The city of Las Vegas has apparently changed its stance against enforcement of Gov. Steve Sisolak’s Friday order for all nonessential businesses to close as a measure to curb the coronavirus outbreak.
City Attorney Brad Jerbic said Friday that the city would not prosecute businesses that defy Sisolak’s mandate to shut down beginning Saturday because the order is unconstitutionally vague.
On Saturday evening, it appeared that Jerbic’s office had altered its position, according to a tweet Nevada Attorney General Aaron Ford posted at about 5:15 p.m.
The tweet reads: “After deliberation and consultation and consideration, City Attorney Jerbic and I reached a conclusion based on the language of the law. The @CityOfLasVegas will enforce @GovSisolak’s Directive for all nonessential businesses to close. Thanks for your leadership, Brad.”
Jerbic did not immediately return calls Saturday night seeking comment, and a city spokesman said he could offer no additional information Saturday night.
A spokeswoman for Ford’s office could not be reached for comment.
On Saturday, the Metropolitan Police Department said that it will begin making “compliance checks” of businesses that have been deemed nonessential but are remaining open despite the order to close.
The statement from Metro said officers with Metro’s special investigations section was set to start the checks Saturday. Officers also will be dispatched to nonessential businesses that have been reported open through 311 or emails to the department, the statement read.
Business owners or managers will be given copies of the governor’s order and a letter from Metro saying they are in violation. Officers also will stand by as the business is closed, the department said.
If business owners believe they are essential, they can appeal to the city or county business license agency, Metro said.
Officers doing the checks will be in plain clothes, but are identifiable by their badges, Metro said.
The day after Sisolak issued his new order, all was mostly quiet in and around Las Vegas.
In the area of Charleston and Nellis boulevards, the parking lots of Walmart and Target were busy. Customers went in and out of a few open smoke shops in the area.
Traffic along Las Vegas Boulevard South was light with significantly fewer vehicles on the road than usual.
There were a handful pedestrians here and there along the Strip. Some ignored closure signs and climbed up the stairs of escalators, which aren’t running, to get to the pedestrian bridges.
Metro officers were posted about every block or so along the Strip, including in front of blocked-off entrances to properties such as Caesars Palace. Orange roadwork cones were set up periodically along the street.
Many of the casinos had messages on their electronic marquees sharing COVID-19 prevention tips or saying they’re looking forward to welcoming visitors in the future. One message at Planet Hollywood Resort said: “Stay safe & we’ll get through this together.”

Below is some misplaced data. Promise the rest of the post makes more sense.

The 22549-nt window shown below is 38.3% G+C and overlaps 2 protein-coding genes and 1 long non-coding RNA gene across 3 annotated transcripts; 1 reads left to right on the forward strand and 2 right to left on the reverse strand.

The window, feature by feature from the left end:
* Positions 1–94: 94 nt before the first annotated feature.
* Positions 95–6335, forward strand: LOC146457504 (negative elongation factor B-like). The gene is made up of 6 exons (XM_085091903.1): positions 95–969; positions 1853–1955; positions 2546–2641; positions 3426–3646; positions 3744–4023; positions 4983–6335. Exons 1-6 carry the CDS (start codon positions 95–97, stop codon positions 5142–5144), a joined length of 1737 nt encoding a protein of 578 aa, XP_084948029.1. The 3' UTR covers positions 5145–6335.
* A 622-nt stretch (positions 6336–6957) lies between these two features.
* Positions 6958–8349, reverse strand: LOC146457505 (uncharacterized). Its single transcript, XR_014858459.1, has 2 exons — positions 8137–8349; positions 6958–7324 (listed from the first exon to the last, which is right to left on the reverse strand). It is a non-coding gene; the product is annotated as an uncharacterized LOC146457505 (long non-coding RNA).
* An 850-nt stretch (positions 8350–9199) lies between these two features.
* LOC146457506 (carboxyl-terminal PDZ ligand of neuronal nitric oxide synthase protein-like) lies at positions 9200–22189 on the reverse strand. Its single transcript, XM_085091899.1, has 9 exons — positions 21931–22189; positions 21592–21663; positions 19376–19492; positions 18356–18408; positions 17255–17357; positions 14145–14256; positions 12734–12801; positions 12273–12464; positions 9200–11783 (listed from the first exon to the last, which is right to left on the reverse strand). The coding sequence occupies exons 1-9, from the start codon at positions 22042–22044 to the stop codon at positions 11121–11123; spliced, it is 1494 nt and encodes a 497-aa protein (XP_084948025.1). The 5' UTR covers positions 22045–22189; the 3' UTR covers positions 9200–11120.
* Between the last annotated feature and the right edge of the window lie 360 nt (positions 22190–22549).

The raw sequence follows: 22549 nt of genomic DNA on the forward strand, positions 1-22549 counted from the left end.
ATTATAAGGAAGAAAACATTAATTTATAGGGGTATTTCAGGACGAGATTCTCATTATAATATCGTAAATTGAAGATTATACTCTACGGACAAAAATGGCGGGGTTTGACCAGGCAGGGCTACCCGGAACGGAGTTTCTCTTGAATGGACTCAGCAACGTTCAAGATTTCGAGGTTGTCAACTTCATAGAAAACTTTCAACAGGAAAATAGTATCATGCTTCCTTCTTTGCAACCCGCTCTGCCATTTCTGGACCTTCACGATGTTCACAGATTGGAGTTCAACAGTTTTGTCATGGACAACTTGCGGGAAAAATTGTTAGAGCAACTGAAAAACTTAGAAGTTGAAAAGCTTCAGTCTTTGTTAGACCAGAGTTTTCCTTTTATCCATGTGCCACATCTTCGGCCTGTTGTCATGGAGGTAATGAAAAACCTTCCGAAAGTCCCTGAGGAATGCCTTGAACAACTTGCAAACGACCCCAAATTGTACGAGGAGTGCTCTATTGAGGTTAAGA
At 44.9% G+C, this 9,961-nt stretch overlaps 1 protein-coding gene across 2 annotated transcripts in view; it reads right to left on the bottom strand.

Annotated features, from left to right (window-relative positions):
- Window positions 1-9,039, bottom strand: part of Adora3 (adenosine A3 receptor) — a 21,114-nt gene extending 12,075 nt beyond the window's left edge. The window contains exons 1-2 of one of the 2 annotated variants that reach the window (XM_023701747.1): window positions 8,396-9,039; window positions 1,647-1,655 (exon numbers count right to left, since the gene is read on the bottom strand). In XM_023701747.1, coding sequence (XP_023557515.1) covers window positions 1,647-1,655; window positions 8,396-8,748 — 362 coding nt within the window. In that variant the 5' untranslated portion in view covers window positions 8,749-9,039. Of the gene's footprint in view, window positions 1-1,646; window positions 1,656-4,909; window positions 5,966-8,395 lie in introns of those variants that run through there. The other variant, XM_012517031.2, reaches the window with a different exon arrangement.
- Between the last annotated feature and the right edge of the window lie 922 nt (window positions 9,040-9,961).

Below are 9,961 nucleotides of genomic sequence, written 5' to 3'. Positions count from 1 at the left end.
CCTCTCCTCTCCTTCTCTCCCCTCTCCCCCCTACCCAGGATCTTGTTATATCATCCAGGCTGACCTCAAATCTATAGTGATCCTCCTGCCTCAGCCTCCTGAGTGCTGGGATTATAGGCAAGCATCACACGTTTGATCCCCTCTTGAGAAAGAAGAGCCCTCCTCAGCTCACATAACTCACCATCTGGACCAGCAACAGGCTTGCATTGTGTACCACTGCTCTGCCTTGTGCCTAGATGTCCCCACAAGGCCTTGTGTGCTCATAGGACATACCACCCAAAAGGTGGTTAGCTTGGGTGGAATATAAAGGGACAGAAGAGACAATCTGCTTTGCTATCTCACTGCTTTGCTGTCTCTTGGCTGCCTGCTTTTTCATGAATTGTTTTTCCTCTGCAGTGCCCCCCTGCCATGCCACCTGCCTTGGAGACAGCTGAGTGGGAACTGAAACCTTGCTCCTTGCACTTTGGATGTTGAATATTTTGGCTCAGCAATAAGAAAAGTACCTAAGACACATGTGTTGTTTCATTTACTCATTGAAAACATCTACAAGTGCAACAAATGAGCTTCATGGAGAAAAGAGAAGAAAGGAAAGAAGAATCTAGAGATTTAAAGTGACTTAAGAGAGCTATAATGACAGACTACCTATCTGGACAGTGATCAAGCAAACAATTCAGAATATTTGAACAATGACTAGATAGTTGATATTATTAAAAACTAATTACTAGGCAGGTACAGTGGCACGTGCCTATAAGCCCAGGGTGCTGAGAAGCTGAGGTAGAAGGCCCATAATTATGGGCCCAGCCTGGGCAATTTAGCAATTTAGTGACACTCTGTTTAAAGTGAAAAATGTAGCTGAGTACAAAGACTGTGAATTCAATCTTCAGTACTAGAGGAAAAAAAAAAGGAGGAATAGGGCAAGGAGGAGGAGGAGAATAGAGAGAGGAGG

It was also quiet along South Main Street in downtown Las Vegas. A small group of construction workers in reflective yellow vests were walking along the sidewalk with coolers, and a few people stood outside the Greyhound Bus station.
Not far away, though, music was playing at Makers & Finders coffee bar on South Main Street. As a response to the governor’s order, the dining areas are closed, but the coffee bar was doing takeout and pickup orders and orders via Postmates.
Just two hours after opening Saturday, the business had exceeded Friday’s order count. “Today’s been great,” owner Josh Molina said.
Molina said he wanted Makers & Finders to have a presence on the street because many businesses in the Arts District are boarded up.
“The roads are so desolate right now,” he said.
The coffee bar is giving double food portions as a thank you to customers, Molina said. It’s also selling what it calls “quarantine packages,” with mostly perishable items at reduced prices.
It appeared all nonessential businesses were closed in Downtown Summerlin. At least three large essential stores were open: Trader Joe’s, buybuy BABY and Face Values.
An Office Depot at 4555 W. Charleston Blvd. in the west valley was open on Saturday afternoon, but a sign in front of the store announced it was sold out of hand sanitizer, water, Clorox wipes, toilet paper and “all other disinfectant supplies.”
The Curacao department store, at 4200 Meadows Lane, appeared to be the only business open Saturday afternoon at Meadows mall. A large red banner hung outside the doors read, “We Are Open,” although the mall remained closed.
A manager inside the store said she was directed to read from a statement sent by the company. Part of the statement said that the store was “currently following the guidelines to remain open.”
According to Curacao’s website, the store sells electronics, furniture, mattresses, appliances, children’s toys and bath products.
Meanwhile, the Las Vegas Farmers Market opened a drive-thru, and people lined up to get groceries delivered straight to their windows.
Over in Spring Valley, some bubble tea and Asian restaurants were open with signs on their doors advising customers that they served only carryout. Most had phone numbers so people could order without having to walk inside.
Other restaurants and shops were completely closed and asked customers to return when they were open again.
Contact Julie Wootton-Greener at firstname.lastname@example.org or 702-387-2921. Follow @julieswootton on Twitter.
Review-Journal staff writers Alex Chhith and Dalton LaFerney contributed to this report.